I have several Apache virtualhosts in the standard location:

  • /var/www/vhosts/example1.com/htdocs
  • /var/www/vhosts/example2.com/htdocs
  • /var/www/vhosts/example3.com/htdocs

These directories are owned by the user www-data and the group www-data, with permissions set to 770 (drwxrwx---).

I SFTP into these directories as travis, who is a member of the www-data group.

Here is my challenge: I would like to create a second SFTP user, named chris, who only has permission to access one of these directories (example3.com).

So I tried this:

  • created a new group named example3-www-data
  • gave the new group ownership of the webroot: sudo chgrp -R example3-www-data /var/www/example3.com/htdocs
  • added the user www-data to example3-www-data as a secondary group (so Apache would have permission to read from the example3.com webroot)
  • created a new user named chris, with example3-www-data as his primary group

So: chris' primary group has ownership of the htdocs directory, so he should be able to access it. And the www-data user also belongs to that group - so Apache should also be able to access the directory. Everything should work, right?

Nope! When I log in as chris (whether via SFTP or via the shell), I'm told that I don't have permission to access /var/www/vhosts/example3.com/htdocs.

Why is that? Is it because chris doesn't have access to the parent directories (e.g., /var/www/vhosts)? (I don't want to give him access to parent directories, if I can avoid it - remember, the whole point is to restrict his access to this one specific directory. I'd also prefer not to make this folder his home directory, because there will eventually be multiple such users who need the same access.)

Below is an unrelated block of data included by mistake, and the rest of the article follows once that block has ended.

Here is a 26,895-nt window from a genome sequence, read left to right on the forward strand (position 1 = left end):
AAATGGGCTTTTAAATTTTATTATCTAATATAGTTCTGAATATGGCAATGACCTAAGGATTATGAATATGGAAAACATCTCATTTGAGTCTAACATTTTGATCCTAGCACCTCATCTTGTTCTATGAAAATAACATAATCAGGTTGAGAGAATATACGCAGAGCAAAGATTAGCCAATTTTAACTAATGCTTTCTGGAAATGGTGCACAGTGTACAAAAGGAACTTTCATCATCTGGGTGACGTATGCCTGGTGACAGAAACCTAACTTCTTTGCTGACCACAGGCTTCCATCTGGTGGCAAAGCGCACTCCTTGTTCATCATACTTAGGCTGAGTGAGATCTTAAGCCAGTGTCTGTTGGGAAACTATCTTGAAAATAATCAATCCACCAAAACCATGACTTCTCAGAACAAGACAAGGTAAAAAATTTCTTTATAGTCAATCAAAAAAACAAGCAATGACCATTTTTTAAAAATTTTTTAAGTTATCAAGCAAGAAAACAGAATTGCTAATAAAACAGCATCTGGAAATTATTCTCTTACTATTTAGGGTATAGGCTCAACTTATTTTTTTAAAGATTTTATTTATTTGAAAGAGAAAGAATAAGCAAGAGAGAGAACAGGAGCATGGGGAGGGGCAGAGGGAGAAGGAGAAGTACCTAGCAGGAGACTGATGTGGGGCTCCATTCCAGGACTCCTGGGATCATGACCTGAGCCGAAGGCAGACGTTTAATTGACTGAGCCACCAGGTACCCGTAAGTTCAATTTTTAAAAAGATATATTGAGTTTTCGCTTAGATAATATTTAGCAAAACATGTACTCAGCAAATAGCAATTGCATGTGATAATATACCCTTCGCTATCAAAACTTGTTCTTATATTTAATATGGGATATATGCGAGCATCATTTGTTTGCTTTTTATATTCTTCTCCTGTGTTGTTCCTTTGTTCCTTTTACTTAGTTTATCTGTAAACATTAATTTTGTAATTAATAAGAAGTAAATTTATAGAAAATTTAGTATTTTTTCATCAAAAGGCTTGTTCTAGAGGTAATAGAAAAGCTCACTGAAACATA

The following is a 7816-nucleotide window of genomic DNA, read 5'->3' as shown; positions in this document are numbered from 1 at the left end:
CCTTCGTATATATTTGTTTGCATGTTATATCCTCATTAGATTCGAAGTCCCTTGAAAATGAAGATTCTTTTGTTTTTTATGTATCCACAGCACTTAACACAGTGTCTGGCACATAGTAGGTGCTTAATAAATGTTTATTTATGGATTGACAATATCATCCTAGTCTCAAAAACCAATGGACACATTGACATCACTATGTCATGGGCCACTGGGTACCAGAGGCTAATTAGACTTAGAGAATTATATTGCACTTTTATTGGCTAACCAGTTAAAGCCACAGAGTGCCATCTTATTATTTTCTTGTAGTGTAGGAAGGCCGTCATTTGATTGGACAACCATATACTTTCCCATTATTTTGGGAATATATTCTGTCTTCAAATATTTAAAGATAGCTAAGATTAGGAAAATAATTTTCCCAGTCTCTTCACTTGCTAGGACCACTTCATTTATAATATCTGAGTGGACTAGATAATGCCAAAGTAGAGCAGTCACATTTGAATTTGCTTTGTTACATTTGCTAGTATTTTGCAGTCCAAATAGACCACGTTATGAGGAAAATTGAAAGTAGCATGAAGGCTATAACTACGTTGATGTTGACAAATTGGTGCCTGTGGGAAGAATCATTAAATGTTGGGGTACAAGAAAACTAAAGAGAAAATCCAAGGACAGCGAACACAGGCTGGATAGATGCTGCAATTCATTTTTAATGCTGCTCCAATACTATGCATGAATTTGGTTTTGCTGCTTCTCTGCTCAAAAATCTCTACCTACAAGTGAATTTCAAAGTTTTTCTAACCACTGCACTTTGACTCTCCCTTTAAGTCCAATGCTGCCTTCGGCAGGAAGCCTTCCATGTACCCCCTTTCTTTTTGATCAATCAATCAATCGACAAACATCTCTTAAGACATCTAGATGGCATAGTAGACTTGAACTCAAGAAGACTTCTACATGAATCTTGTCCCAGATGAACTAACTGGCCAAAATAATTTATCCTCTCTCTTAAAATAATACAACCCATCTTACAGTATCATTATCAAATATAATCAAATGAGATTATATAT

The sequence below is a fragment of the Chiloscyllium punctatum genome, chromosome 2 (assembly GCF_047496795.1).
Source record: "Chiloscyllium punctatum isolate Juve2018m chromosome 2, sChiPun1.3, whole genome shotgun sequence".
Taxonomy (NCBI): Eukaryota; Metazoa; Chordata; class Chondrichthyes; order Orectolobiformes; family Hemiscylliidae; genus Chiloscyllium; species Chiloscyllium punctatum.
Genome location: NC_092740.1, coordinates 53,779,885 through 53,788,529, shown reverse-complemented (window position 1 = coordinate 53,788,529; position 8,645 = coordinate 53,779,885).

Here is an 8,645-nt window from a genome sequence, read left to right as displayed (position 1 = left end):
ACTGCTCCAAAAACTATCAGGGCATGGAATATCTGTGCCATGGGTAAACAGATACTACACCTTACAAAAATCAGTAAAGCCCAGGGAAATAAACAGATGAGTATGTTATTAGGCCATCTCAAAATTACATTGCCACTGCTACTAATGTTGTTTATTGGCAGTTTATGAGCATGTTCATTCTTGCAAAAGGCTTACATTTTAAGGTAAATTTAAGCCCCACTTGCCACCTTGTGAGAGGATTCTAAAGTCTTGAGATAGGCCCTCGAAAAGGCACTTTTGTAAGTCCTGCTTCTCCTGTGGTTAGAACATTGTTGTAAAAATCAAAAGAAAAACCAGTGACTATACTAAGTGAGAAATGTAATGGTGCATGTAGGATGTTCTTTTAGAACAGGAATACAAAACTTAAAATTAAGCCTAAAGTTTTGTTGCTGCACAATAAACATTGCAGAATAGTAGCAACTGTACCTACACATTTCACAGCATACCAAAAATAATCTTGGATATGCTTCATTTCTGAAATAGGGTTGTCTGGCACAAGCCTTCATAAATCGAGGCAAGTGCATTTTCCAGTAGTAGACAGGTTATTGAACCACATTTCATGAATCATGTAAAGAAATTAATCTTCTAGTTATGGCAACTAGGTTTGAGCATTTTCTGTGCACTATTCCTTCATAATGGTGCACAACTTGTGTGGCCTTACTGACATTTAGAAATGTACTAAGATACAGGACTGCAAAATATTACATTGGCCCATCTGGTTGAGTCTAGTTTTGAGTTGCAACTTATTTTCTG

Basically: how can I arrange my users / groups / file permissions such that:

  • the user travis can upload files to all three webroots, and
  • the user chris can only upload files to /var/www/vhosts/example3.com/htdocs, and
  • Apache can read/write/execute files uploaded by either user, without the need to manually adjust file permissions after uploading?

Sorry for the n00b question; I don't really understand how Linux file permissions are meant to be applied in situations like this. (Any general principles/tips/links in that area would be greatly appreciated.)

I doubt it matters, but I'm running Ubuntu 14.04 LTS.

  • The point of running the web server as the www-data user and group is that this is an unprivileged user - the www-user user doesn't have write permission anywhere - this is a good security measure. For this reason you shouldn't add users to this group, it's meant for daemons only. Don't set file permissions to give this user or group write access to any files (in rare cases a web app might need it for some files). Everything you want to do can be done by creating your own groups and adding users to those, not by re-using the www-data group which is not supposed to be used like this. – thomasrutter Jul 14 '15 at 15:17
  • Thanks. Could you give me an example of what groups I would need to create, and how I would modify the permissions of the various webroot directories (if at all)? – greenie2600 Jul 14 '15 at 15:21
  • I found the tutorial linked below, which explains how to grant users (e.g., my chris user) access to their own site directories. However, it doesn't explain how to grant another user (e.g., my travis user) access to all of the site directories. virtualvcp.com/linux-technical-guides/… – greenie2600 Jul 14 '15 at 16:49
  • Need to create a new group, add those users who should be able to edit all dirs, and add group write permissions to those files. But to make sure new files they create are still editable by the group you need to do a fair bit. Have a read of unix.stackexchange.com/questions/12842/… - you can use umask on those user's profiles - or the alternative is ACLs. To me ACLs are probably more complexity than you want. Sorry this is not a proper answer, and just a comment with some pointers. – thomasrutter Jul 15 '15 at 0:27

Your Answer

By clicking "Post Your Answer", you acknowledge that you have read our updated terms of service, privacy policy and cookie policy, and that your continued use of the website is subject to these policies.

Browse other questions tagged or ask your own question.